The court first addressed whether the DMA’s action sought to “enjoin, suspend or restrain the assessment, levy or collection of any tax under State law.” In its brief, the DMA argued that the TIA did not preclude federal jurisdiction because the DMA (1) was not a taxpayer seeking to avoid a tax, and (2) was challenging notice and reporting requirements, not a tax assessment.

    With respect to whether the DMA was a taxpayer seeking to avoid state taxes, the court observed that the DMA’s argument was based on a misreading of the U.S. Supreme Court decision in Hibbs v. Winn.18 Although the Hibbs Court stated that the TIA applies to “cases in which state taxpayers seek federal-court orders enabling them to avoid paying state taxes,”19 the Tenth Circuit found that this language has not been interpreted as holding that the TIA applies only to taxpayer suits. Rather, the TIA is to be considered “revenue-protective,” with the key question being whether the plaintiff’s lawsuit seeks to prevent the state from exercising its sovereign power to collect revenues. Viewed in that light, the court concluded that the DMA could not avoid the TIA merely because it is not a taxpayer challenging a tax payment.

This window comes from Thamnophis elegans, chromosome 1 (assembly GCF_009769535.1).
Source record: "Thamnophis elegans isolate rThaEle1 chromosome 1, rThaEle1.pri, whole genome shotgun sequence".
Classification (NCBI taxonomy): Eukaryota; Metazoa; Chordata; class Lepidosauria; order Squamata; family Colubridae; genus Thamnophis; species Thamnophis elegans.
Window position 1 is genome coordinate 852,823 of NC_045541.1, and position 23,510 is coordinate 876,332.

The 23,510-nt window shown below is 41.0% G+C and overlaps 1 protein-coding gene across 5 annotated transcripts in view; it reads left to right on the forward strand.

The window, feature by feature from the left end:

The court next addressed the DMA’s argument that it sought to enjoin notice and reporting obligations, as opposed to a tax levy or assessment. The crux of the DMA’s argument appeared to be that, although its suit related to use taxes legally owed by consumers, it was not a suit seeking to enjoin collection of Colorado’s use tax. In other words, even if the DMA’s constitutional claims were affirmed, Colorado consumers would still owe use taxes. The court disagreed; in addition to suits that seek to directly enjoin collection of a tax, the court noted that the TIA also prohibits federal lawsuits that restrain the collection of a state tax.